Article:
Eleven cases of laparoscopic treatment for rectosigmoid endometoriosis

Yutaka Kojima, MD, Kazuhiro Sakamoto, MD, Yuichi Tomiki, MD, Michitoshi Goto, MD, Makoto Takahashi, MD, Yukihiro Yaginuma, MD, Masaki Hata, MD, Shun Ishiyama, MD, Kiichi Sugimoto, MD, Kazuhiro Takehara, Jun Aoki, MD, Yu Okazawa, MD

Juntendo University Faculty of Medicine, Tkyo, Japan

[Objective] Endometriosis develops in women of reproductive age at a high frequency of about 10%. Intestinal endometriosis is a disease that is characterized by the ectopic growth of endometrial-like tissues, which develops most likely in the ovary and pelvic peritoneum and can also involve the intestinal tract. Intestinal endometriosis has been reported to develop in 5 to 37% of patients with endometriosis. Patients who are resistant to pharmacotherapy may require surgery. We report our 11 patients with intestinal endometriosis who underwent laparoscopic bowel resection.

[Subject and Method] Eleven (11) patients who received a 6-month course of hormone treatment for intestinal endometriosis from 2002 to 2011 but were refractory to the therapy and subsequently underwent laparoscopic bowel resection were evaluated in terms of their age, symptoms, sites, barium enema findings, colonoscopy findings, technique, operating time, volume of bleeding, results of histopathological examinations, and postoperative course.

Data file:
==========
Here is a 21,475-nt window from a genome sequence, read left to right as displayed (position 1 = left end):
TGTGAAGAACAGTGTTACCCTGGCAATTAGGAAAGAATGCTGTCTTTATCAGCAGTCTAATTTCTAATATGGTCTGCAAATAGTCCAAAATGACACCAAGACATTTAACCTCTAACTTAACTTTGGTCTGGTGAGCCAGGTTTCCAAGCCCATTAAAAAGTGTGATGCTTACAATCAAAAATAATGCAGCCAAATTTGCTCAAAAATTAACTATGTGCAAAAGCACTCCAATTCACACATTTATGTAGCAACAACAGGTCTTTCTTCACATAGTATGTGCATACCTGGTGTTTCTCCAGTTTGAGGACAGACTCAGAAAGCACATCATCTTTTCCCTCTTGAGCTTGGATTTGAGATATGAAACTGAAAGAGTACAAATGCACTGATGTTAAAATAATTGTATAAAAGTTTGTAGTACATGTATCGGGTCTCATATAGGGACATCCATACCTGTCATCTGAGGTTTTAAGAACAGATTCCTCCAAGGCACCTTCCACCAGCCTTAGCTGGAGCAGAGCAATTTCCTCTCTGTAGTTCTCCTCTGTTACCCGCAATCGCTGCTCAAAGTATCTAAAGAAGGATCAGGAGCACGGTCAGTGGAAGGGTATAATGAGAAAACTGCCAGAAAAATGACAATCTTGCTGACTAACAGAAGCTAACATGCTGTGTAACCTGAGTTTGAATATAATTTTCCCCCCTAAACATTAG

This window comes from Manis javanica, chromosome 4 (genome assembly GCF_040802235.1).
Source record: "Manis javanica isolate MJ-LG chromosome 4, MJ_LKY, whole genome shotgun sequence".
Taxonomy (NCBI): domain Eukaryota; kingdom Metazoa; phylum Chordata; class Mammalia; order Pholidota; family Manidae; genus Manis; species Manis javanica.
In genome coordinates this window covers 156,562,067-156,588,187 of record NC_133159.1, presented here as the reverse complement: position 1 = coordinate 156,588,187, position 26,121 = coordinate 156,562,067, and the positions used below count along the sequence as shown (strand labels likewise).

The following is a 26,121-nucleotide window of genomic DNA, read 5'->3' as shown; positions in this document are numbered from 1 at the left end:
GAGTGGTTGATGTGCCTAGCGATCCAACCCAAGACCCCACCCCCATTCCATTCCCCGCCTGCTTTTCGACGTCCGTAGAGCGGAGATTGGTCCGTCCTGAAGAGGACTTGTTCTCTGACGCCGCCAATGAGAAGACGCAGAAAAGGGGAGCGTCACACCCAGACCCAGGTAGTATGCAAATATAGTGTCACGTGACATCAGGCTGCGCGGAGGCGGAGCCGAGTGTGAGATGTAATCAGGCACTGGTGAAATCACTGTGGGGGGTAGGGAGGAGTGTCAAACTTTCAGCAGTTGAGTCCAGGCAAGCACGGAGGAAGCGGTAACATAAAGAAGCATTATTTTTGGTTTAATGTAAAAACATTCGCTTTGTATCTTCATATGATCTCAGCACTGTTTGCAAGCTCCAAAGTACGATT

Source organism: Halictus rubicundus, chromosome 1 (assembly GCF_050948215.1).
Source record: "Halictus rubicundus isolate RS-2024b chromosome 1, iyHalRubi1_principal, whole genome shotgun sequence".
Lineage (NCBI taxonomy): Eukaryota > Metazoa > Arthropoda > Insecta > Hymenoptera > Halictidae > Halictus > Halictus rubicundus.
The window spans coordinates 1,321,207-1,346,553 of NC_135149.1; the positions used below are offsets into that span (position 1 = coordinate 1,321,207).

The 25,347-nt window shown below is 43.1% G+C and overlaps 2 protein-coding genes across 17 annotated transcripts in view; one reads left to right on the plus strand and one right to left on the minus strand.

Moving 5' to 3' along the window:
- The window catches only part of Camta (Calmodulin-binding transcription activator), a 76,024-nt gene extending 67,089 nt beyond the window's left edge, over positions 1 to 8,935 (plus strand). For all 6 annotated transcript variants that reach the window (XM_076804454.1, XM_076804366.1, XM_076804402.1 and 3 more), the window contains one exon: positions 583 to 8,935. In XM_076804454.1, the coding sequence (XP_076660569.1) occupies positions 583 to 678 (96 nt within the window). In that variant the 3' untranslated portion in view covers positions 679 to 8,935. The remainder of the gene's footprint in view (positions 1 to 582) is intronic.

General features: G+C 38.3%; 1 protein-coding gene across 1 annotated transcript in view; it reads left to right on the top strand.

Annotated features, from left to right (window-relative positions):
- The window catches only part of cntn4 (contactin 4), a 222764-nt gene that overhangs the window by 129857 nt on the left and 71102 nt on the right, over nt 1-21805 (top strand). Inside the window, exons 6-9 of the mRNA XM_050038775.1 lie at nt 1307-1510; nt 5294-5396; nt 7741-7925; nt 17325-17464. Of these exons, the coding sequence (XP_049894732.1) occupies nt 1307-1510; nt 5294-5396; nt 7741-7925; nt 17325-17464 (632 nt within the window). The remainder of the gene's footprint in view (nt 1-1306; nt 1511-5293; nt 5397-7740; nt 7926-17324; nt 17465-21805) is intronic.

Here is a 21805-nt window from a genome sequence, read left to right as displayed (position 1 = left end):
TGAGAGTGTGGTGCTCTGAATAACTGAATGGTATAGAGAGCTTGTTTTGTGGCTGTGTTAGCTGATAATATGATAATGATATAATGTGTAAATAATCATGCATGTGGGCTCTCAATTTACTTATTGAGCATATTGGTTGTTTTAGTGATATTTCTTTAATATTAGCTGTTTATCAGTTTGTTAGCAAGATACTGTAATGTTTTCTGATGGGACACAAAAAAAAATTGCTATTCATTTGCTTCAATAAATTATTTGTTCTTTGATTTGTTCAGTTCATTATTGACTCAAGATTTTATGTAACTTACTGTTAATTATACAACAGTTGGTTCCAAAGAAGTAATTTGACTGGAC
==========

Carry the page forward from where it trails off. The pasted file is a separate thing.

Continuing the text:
[Result] Their age ranged between 28 and 42 years old with a mean age of 35.5 years. They all presented with painful defecation or dyschezia. Furthermore, 7 patients had hematochezia, and 2 of the patients had the symptom regardless of menstruation. The lesions were located in the sigmoid colon and the rectum, including rectosigmoid (6 patients) and rectum above the peritoneal reflection (4 patients). Barium enema revealed the presence of stenosis in all patients. Colonoscopy showed stenosis and/or edema 7 to 18 cm from the anal verge, which were all inflamed mucosa according to the biopsy. The technique employed in this study was laparoscopic lower anterior resection, and oophorocystectomy, leiomyomectomy and ileocecal resection for lesions in the distal ileum were added in 2 patients, 2 patients and 1 patient, respectively. The operating time ranged from 240 to 480 minutes and the mean was 352.2 minutes. The volume of bleeding was 30 to 600 ml with a mean of 212.6 ml. As for the depth of invasion, the tumor invaded the muscularis propria in all patients and reached the submucosa in 9 patients. The intraoperative distal resection margin was positive in 1 patient and it was therefore also resected. The remaining 10 patients were negative. The postoperative course was good in 9 patients, but 2 patients had melena again which was considered as recurrence.

As the social background, such as the tendency to marry later, changes, the incidence of endometriosis grows. Accordingly, the likelihood of intestinal endometriosis it also likely to increase. The first choice for intestinal endometriosis is hormone treatment, but surgery is required in patients who are resistant to pharmacotherapy. Laparoscopic surgery for intestinal endometriosis has disadvantages in that it requires a longer duration and may unavoidably induce a greater volume of intraoperative bleeding than other equivalent surgical procedures. But in intestinal endometriosis, laparoscopic surgery is less invasive and is useful in obtaining information regarding the extent of lesions and lesions at other sites.

Session: Poster Presentation

Program Number: P513

« Return to SAGES 2013 abstract archive

Reset A Lost Password